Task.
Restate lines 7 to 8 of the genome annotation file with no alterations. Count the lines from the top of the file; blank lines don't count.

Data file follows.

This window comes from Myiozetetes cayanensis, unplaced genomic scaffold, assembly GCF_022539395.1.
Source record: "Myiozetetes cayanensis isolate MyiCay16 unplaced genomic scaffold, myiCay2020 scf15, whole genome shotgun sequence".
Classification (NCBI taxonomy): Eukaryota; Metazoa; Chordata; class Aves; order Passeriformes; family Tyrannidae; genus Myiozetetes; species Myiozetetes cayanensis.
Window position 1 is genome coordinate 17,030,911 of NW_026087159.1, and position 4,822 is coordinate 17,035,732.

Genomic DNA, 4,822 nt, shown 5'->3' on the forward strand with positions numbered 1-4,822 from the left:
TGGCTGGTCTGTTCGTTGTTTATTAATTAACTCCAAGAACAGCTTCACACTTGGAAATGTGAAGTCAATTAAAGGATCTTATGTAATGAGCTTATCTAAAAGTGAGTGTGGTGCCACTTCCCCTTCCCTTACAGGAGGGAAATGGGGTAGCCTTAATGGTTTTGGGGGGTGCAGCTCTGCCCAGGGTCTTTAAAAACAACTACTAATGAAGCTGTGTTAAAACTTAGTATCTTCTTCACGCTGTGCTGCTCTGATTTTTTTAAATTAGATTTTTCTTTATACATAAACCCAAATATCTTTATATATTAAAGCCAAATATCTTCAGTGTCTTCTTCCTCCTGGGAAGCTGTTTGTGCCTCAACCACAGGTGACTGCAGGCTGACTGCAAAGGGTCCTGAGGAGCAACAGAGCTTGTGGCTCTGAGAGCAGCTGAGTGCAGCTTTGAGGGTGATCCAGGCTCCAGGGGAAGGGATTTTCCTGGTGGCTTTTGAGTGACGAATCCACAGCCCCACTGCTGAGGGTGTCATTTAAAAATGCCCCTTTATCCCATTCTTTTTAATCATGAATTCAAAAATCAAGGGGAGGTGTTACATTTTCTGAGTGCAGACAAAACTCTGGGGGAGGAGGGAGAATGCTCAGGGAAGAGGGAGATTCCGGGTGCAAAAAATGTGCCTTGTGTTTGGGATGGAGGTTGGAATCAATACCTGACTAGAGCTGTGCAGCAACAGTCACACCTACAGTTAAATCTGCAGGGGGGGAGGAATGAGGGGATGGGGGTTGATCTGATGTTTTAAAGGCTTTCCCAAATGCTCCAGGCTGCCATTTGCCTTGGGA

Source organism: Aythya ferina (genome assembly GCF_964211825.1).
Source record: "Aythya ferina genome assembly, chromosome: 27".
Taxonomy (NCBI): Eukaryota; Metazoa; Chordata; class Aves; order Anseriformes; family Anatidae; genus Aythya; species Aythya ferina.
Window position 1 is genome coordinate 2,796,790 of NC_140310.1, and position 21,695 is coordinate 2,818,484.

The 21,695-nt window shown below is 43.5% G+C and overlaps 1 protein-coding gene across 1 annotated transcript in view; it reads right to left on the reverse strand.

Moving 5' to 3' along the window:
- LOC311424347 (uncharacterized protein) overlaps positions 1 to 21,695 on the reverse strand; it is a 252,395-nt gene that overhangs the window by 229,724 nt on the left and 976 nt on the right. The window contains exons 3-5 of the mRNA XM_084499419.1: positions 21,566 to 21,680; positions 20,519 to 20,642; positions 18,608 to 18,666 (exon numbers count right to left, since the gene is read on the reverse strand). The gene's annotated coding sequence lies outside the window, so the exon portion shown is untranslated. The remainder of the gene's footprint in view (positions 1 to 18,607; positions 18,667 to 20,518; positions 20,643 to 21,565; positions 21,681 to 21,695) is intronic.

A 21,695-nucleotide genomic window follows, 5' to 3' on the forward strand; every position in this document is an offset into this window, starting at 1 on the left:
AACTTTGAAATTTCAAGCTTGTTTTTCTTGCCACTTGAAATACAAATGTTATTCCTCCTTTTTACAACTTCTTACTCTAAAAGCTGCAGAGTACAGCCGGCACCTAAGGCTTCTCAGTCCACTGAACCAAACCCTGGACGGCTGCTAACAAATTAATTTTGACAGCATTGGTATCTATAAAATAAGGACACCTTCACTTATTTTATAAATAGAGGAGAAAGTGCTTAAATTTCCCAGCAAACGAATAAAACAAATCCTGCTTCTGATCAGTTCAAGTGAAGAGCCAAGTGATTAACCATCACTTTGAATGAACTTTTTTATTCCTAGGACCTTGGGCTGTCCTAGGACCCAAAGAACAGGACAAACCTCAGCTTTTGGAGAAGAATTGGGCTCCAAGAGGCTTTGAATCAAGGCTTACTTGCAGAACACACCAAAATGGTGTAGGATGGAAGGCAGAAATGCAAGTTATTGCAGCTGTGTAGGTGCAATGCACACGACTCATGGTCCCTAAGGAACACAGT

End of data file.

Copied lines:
Source organism: Aythya ferina (genome assembly GCF_964211825.1).
Source record: "Aythya ferina genome assembly, chromosome: 27".